As a classroom teacher, I used to require all of my fourth and fifth grade students to complete a formal science fair presentation following the scientific process with a tri-fold board and a classroom competition. I made it a big deal and organized many school-wide science fairs with elaborate themes and events. My intent was to get students and our community engaged and excited about science.
When my own children started participating in science fairs, I learned that my actual impact looked a little less like engagement and excitement, and a little more like torture — for the whole family! I was definitely not my best parenting self while trying to coerce my own children to finish their projects, and I realized that it’s time for a science fair revolution.
Check out this hilarious article by Susan Messina, creator of the turmoil project.
Time for A Shift
The shift from a strict adherence to the scientific process to the Science and Engineering Practices should be reflected in our school science events. There are eight practices and only one of them is Planning and Carrying Out Investigations.
It’s time to broaden our view of a science fair, just like we’ve broadened our definition of the practices.
The “scientific method” makes science into a series of rigid steps — and can lead students to disengage. In contrast, the Science and Engineering Practices highlight how science is a highly social, creative, and iterative problem-solving process, involving a variety of different kinds of intellectual work.
District Event Approach
Issaquah School District decided to start highlighting the amazing STEM work that was happening in classrooms, clubs, and organizations in our community in a district-wide event.
We invited teachers and their students to showcase how they integrate STEM skills and knowledge. In addition to classroom booths, STEM-related industries shared recent work in their respective fields.
Here’s a video walkthrough of our first annual STEMposium.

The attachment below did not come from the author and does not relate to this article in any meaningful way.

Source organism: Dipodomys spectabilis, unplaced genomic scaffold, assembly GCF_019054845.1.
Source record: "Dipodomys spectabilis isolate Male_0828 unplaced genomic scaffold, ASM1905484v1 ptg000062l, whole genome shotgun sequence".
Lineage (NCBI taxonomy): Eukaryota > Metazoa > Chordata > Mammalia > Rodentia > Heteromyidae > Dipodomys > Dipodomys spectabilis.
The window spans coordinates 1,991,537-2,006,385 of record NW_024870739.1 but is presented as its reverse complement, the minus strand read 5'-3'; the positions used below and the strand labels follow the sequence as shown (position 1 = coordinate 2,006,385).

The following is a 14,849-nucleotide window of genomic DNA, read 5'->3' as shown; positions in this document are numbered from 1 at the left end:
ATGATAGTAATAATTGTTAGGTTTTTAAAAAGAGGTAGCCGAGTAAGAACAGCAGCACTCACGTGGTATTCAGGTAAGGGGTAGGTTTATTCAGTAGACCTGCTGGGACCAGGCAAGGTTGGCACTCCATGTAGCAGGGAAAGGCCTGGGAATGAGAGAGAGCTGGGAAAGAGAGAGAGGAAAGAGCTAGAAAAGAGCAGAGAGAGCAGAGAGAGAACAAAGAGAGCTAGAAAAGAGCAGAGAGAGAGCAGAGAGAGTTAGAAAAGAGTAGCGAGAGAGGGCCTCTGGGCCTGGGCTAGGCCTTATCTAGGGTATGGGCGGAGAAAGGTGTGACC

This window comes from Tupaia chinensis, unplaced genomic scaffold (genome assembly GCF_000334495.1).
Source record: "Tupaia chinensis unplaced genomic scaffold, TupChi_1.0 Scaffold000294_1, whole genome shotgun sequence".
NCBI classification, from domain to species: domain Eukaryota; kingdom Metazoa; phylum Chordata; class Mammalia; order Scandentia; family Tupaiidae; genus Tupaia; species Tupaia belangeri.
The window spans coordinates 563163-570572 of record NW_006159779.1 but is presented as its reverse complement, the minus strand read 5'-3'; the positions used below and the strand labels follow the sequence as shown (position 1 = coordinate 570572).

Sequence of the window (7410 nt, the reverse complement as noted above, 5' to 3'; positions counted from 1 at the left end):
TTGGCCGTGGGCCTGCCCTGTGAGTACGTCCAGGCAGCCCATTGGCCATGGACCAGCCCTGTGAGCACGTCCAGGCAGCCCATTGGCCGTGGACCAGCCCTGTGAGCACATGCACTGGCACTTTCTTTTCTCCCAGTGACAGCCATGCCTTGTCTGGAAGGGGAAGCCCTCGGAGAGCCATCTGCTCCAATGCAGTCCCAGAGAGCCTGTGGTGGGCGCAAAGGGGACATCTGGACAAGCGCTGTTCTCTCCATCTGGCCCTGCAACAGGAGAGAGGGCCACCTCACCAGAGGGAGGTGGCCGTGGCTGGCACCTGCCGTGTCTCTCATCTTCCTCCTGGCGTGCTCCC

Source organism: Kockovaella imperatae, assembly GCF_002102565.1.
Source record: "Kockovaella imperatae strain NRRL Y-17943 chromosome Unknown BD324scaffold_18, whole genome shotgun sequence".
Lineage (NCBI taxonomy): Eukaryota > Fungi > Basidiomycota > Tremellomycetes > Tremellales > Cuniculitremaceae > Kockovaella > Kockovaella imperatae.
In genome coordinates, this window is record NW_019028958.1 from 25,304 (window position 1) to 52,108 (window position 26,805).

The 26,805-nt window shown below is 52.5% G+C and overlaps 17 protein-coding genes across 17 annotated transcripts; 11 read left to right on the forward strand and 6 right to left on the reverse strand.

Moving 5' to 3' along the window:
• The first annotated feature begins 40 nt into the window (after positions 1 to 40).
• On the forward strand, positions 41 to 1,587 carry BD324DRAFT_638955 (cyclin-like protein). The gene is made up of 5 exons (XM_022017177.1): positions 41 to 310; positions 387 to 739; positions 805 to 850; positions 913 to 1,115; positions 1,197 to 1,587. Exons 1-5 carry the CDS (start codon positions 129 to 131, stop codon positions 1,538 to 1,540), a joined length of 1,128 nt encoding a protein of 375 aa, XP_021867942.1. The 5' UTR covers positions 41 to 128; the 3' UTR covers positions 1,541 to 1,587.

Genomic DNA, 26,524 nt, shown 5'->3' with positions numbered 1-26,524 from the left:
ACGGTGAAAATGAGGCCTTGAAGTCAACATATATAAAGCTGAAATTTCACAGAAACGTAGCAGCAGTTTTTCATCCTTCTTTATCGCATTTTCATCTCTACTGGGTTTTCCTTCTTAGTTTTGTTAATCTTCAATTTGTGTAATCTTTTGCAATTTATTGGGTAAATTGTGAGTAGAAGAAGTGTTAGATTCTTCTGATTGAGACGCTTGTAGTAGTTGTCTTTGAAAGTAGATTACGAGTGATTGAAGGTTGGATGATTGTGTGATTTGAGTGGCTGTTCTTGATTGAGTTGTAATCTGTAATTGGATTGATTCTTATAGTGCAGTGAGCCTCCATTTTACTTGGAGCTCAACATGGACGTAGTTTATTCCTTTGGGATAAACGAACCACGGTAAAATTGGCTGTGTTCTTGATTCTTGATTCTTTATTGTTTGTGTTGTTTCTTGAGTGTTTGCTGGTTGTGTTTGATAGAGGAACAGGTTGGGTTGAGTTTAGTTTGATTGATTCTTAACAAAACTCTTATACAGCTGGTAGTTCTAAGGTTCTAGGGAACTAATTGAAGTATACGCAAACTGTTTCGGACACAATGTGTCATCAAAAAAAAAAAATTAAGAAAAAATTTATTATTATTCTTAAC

Highlights included student “STEM Ambassadors” presenting at booths using a variety of methods, including videos, boards, and hands-on demonstrations.
The topics ranged from engineering to computer science, environmental advocacy to robotics, and various scientific disciplines. We invited all levels — kindergarten through high school — to present. This was our inaugural event and I’m excited to report that there were over 500 people in attendance!
Many elementary and middle schools still hold traditional science fairs. This year, numerous schools in my district asked how they could adapt their long-standing science fair into a STEM Fair. There is clearly an interest in change, but not a wealth of resources available.
If you’d like to shift your science fair to a STEM fair, here are some ideas I’ve gathered through research and collaboration with peers.
Link the STEM fair topic to units of study already happening in the classroom.
- Investigating phenomenon
- Engineering solutions to real-world problems
- Using computer science and coding to solve problems
- Real-world connection
- Majority of the work is done in the classroom to ensure equity
- Student voice, choice, and advocacy is embedded
- Learning focused, not product focused
- Many opportunities for students to revise scientific thinking and reasoning
- STEM career connection with diverse representation
- Posters or tri-fold boards
- Digital presentations or videos
- Coding platforms, such as Scratch
- Prototypes, inventions, or models
- Formative assessment embedded throughout the process
- Clear rubric with a few focused assessment standards
- Standards-based, not percentages or points
- A celebration of learning, not competitive
This may seem like a lot of change to implement at once, so start small. For example, your first step might be to include engineering or to complete a grade-level engineering project to showcase at the event.
There’s not one correct way to plan and organize a great STEM Fair. Be responsive to your students and community. And always remember, the most important thing about this process is that we’re reimagining how to authentically engage students and families in STEM experiences and learning.
- Family Engineering Nights: A blog post about increasing authentic family engagement with tons of resources.
- STEM or Not STEM: A great article dissecting two different lessons with a STEM lens.
- Characteristics of STEM: A quick read about what to include in your STEM lessons.
- Dream Big Engineering in Our World: A movie for students about real-world engineering with TONS of hands-on engineering tasks for teachers.
- Equity: An article discussing the inequities of learning for traditional science fairs.
Liza Rickey is a science and STEM curriculum specialist at Issaquah School District in Issaquah, Washington. She has taught elementary students for the past 13 years. Liza is a University of Washington graduate with a bachelors in Zoology and a Masters in Teaching, Mickelson ExxonMobil Teachers Academy alumni, and Teachers College Writing Institute alumni. She is currently working on her administration certification and is excited to be a part of Teaching Channel’s Next Gen Science Squad. Connect with Liza on Twitter: @lizarickey.